2. Anger: “Damn it, why does this thing keep crashing? I’m sick of this sh*t!”.
  3. Bargaining: Maybe if I update to 14.04 it will stop doing this.
  4. Depression: “This sucks!”
  5. Acceptance: OK, time to buy a new laptop.

I’m fine now, but that was a rough 30 minutes!

Decision Process

I’m not going to detail all of my system requirements or decision making process, but here’s a high level outline:

  • I primarily need a Ubuntu development machine. My T400 is a dual boot 12.04/XP.  In recent years I’ve rarely used Windows, but there are some tools that are nice to have around (e.g. Visual Studio).
  • I looked hard at the MacBook Pro but at the end of the day I just couldn’t bring myself to go that route. Besides the higher hardware cost/performance ratio re: the alternatives, I guess I’m just not a Mac person.
  • I really wanted to get an Ultrabook form factor. Not only for the portability, but I’m not ashamed to say that the ‘cool factor’ played a part in the decision.
  • I looked at all of the standard Ultrabook offerings: Lenovo, ASUS, Dell, System76, Acer, etc. No touch, no ‘convertible’ (if you need a tablet, buy a tablet), no Windows 8. The deciding factor for me was reliability. Besides the T400, I have a T60 in the closet that still runs fine.
  • So Lenovo it is. The history of the X1 Carbon (see The 2014 Lenovo X1 Carbon: Lenovo Giveth, And Lenovo Taketh Away and Lenovo ThinkPad X1 Carbon 2014 review)  goes back to 2011. The latest version (2014, or Carbon 2) has taken a lot of heat over the keyboard, function keys, and trackpad changes. I’m sure these opinions have merit, but I just want a fast machine that works!

Buying Experience (not good!)

Beware of the Lenovo Outlet. I purchased a ‘ThinkPad X1 Carbon 2 – New':

x1-carbon-2-new

Here’s the condition definition (my highlight):

Products that are discontinued, overstocked, or returned unopened. These items are in their original factory sealed packaging and have never been used or opened.

Boy was I disappointed when the package arrived! First, the only thing in the box was the laptop. No AC power adapter, no docs, no nothing. To my amazement, the machine was in suspend mode. When I opened the lid it came out of hibernation to a Win7 user password prompt! I didn’t even try to guess a password. I couldn’t believe it!

The machine was in pretty good shape physically, a little dirty and missing a foot pad, but no dents or scratches. Certainly opened and used!  At least the BIOS confirmed that I got the correct hardware (i7, 8G RAM, 256G SSD).

After many calls to multiple Lenovo service centers I got nowhere. No return, no exchange. Maybe I should write a letter to The Haggler, but even then I probably wouldn’t return the machine anyway. I got a great price (much better than what I could find on eBay) and the Lenovo Outlet no longer has any i7 X1 Carbon’s listed.  Also, I’m a techie so disk partitioning and re-installed OS’s is not a problem.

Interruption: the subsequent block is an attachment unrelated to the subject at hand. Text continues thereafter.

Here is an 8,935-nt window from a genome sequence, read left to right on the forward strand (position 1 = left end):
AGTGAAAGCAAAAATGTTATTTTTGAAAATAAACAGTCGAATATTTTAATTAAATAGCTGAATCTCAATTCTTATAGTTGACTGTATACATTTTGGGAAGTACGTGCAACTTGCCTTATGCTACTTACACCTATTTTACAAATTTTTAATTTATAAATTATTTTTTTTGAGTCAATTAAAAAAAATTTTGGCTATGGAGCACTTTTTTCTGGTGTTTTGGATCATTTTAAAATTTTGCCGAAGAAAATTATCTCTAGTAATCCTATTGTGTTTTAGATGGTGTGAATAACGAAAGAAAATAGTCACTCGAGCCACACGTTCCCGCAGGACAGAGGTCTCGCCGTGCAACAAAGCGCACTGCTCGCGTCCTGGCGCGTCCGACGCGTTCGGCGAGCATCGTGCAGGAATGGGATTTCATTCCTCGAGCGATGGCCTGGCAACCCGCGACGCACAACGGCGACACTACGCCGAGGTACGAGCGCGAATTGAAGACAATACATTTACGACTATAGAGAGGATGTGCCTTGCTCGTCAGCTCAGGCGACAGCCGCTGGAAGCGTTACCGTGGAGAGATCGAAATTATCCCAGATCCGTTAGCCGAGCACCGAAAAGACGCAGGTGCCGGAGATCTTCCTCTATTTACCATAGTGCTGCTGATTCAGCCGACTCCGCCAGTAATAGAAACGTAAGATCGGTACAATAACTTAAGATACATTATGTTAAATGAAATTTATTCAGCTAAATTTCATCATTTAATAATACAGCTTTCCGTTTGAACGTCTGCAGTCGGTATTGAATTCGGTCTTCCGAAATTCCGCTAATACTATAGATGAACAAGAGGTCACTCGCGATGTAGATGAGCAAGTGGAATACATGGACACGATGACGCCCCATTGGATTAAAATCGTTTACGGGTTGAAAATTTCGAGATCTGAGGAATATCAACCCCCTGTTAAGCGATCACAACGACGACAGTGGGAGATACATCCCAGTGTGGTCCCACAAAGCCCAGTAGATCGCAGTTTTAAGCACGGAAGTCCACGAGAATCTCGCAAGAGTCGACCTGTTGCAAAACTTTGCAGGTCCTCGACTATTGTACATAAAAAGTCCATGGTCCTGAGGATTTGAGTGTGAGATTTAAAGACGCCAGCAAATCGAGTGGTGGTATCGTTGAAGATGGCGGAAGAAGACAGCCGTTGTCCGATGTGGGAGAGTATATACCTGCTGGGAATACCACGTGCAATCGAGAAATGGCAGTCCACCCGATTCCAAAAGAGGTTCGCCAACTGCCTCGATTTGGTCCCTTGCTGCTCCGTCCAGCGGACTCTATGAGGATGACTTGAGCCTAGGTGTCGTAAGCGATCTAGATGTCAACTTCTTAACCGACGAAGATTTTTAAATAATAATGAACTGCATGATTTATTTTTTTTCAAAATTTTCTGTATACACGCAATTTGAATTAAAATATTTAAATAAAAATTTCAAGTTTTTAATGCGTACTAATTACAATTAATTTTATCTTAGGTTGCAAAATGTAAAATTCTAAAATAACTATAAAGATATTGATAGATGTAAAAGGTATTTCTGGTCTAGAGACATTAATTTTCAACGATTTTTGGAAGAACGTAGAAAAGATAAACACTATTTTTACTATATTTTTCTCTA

I’m thinking now that Lenovo might have screwed up a repair shipment and I ended up wiping some poor schmuck’s SSD. Oh well.

Anyway, as unpleasant as this was, I now have a development laptop that should meet my needs for many years to come.

Installation Notes

  • Dual boot. Here’s the right way: WindowsDualBoot, but because I installed Ubuntu first (mistake) here’s what I did:
    1. Used GParted  to partition the disk to my liking. Don’t forget to add a Linux swap partition (8G for me). The Ubuntu installer will complain if it’s not there and find it automatically if it is.
    2. Created a Ubuntu 14.04 bootable USB stick: How to create a bootable USB stick on Windows. Install Ubuntu on the ext4 partition.
    3. Created a bootable Windows 7 USB stick. The Universal USB Installer above works fine for this. Install Windows 7 on the Windows partition.
    4. After Step #3 the system will only boot Windows. Use Boot-Repair (option #2) to re-install GRUB.
  • Ubuntu 14.04 seems to work flawlessly on the X1. There were only two hardware compatibility issues that I read about:
    1. Not waking up from suspend mode. This is resolved by updating the BIOS firmware.  Upgrading from v1.09 to v1.15 fixed it for me. The Lenovo firmware only comes as a CD image (.iso) or a Windows update application. Because the X1 does not have a CDROM drive the only reasonable way to upgrade is via Windows. People have upgraded the firmware via USB (see BIOS Upgrade/X Series), but it’s really ugly.
    2. Fingerprint reader. Haven’t tried to use it, and probably won’t.

Happy Ending (I hope)

Like most things in life, nothing is ever perfect. This experience was no exception.

I have a JRuby/Rails project with some Rspec tests that take 80 seconds to complete on the T400 and 20 seconds on the X1. I can live with that improvement. :-)

Hopefully the X1 will last as long the T400 did.

Brain-Like Chip With 4000 Processor Cores